Certain states have unique naming requirements that limit the names under which an engineering firm can operate. A professional engineering license or Certificate of Authorization may be denied if your firm name conflicts with state requirements.
For example, in California, if your business name contains the name of a person, that individual must be licensed as a professional engineer, architect, land surveyor, or geologist registered under the Geologist and Geophysicist Act. If you have an out-of-state business but have a branch in California, your business name can include the name of a person not licensed in the state — if that individual is properly registered and licensed in another state.
Designated engineer firm and individual engineer licensing
In many states, you must assign all engineering decisions to an engineer in responsible charge (or an engineer under their supervision) before you can obtain a Certificate of Authorization. If that responsible person leaves the firm, you must notify the engineering board and appoint a replacement.
If you have more than one branch, each office must designate a registrant to oversee professional services in that location.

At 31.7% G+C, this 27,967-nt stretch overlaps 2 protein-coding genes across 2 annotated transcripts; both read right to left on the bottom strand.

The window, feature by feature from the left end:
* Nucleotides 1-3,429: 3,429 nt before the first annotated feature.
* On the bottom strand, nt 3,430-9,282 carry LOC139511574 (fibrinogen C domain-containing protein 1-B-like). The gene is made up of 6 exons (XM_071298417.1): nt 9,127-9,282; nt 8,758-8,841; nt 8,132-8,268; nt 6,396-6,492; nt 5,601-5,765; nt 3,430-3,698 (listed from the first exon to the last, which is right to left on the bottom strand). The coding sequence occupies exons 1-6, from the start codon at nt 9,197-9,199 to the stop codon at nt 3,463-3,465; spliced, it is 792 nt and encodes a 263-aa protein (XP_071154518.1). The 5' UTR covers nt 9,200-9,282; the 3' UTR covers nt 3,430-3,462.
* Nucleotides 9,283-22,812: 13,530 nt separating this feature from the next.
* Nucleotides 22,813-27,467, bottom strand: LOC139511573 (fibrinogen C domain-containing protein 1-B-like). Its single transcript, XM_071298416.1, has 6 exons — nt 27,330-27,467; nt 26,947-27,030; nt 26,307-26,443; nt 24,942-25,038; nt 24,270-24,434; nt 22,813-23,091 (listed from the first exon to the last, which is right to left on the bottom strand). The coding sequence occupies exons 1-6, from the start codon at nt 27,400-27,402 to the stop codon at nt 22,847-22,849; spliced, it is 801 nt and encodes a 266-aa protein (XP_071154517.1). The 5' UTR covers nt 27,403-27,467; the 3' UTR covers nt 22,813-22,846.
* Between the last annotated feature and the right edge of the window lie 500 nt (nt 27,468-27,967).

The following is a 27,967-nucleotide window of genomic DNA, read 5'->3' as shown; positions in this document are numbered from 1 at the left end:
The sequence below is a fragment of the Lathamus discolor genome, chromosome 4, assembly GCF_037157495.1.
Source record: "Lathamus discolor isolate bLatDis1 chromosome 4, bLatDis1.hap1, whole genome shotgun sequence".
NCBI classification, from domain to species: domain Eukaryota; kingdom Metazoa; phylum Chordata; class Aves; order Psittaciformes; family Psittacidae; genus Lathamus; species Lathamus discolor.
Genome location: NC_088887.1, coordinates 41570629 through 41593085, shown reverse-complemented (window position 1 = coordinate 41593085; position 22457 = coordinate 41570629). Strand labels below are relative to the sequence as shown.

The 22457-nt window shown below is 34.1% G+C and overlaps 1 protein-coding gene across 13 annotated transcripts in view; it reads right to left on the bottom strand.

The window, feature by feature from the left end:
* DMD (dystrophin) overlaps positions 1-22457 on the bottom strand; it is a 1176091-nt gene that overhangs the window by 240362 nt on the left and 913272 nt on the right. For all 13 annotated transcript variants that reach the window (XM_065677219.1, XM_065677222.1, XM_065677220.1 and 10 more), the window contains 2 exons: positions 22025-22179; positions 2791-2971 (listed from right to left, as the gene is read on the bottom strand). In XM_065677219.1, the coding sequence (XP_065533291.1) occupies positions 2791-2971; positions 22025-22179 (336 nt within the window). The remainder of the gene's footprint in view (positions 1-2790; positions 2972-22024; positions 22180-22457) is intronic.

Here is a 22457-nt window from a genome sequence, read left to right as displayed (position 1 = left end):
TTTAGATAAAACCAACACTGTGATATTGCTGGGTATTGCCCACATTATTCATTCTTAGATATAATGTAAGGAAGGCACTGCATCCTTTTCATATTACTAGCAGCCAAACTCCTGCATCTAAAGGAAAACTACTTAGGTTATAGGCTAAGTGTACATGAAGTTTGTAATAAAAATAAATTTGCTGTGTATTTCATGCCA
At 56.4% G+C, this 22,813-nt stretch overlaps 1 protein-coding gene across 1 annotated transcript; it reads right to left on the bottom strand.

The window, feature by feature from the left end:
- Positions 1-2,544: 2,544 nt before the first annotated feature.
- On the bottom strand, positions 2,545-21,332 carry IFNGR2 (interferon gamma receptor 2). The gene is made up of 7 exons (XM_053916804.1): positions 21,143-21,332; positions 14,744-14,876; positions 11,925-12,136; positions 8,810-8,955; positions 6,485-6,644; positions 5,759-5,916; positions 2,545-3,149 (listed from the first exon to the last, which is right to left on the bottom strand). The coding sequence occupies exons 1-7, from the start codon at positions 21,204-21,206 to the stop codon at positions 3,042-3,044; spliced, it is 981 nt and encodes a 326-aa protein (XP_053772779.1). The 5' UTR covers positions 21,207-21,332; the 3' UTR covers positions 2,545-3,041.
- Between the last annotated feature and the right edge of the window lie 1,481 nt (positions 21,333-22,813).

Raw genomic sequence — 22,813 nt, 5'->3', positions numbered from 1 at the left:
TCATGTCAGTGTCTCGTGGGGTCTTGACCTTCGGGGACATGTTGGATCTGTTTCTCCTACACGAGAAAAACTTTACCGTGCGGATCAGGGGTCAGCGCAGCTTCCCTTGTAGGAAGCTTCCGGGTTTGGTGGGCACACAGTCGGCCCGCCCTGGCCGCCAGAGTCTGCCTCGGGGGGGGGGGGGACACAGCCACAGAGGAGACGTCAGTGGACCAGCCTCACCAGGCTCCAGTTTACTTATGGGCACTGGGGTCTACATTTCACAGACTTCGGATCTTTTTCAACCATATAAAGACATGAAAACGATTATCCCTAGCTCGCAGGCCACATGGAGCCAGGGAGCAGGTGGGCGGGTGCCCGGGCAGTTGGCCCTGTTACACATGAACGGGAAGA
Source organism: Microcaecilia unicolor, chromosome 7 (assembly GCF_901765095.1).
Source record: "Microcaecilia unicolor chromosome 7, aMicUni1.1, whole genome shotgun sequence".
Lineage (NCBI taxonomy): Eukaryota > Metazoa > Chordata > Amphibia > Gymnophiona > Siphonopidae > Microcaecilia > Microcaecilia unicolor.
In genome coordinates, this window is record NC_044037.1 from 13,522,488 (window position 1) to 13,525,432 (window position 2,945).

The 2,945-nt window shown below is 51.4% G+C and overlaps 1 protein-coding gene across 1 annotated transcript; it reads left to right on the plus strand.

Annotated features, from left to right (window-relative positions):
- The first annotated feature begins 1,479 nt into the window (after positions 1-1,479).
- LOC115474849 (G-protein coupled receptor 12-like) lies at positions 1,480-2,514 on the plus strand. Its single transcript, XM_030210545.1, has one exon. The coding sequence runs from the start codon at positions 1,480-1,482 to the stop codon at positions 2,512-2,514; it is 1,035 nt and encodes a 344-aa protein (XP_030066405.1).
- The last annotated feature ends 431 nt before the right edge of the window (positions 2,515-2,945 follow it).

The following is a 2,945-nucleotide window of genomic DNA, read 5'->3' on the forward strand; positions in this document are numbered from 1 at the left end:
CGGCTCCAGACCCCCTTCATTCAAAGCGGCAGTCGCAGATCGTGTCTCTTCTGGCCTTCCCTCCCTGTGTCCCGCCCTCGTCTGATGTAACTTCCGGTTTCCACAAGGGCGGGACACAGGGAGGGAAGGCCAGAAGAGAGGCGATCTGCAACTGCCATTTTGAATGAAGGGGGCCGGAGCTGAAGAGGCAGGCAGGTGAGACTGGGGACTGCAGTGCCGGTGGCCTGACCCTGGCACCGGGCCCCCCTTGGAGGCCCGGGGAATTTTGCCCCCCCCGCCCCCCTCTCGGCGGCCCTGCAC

Some states require that all personnel of a business be licensed in-state as a professional engineer.
Ownership requirements for engineering firms
Some state ownership regulations require having one or more officers or employees of the entity be designated as responsible for engineering activities and licensed as a professional engineer. (Often, they must also be licensed as a professional engineer in that state.)
Ownership requirements for engineering firms vary by state.
For example, in Illinois, professional corporations and professional LLCs that practice professional or structural engineering must be 100% owned by licensed engineers or other designated professionals (e.g., architecture or surveying professionals) if they are licensed to offer the services of the other professions. A corporate entity is not permitted to hold ownership interest in a professional corporation or LLC.
Staying on top of licensing laws and regulations requires careful management. To maintain the good standing of your firm, you must ensure you file renewal applications on time, manage qualifier licenses, track your firm’s continuing education credits, and update records with state agencies.
Here’s a checklist of business license renewal requirements to bear in mind:
- Licenses must typically be renewed every one to two years.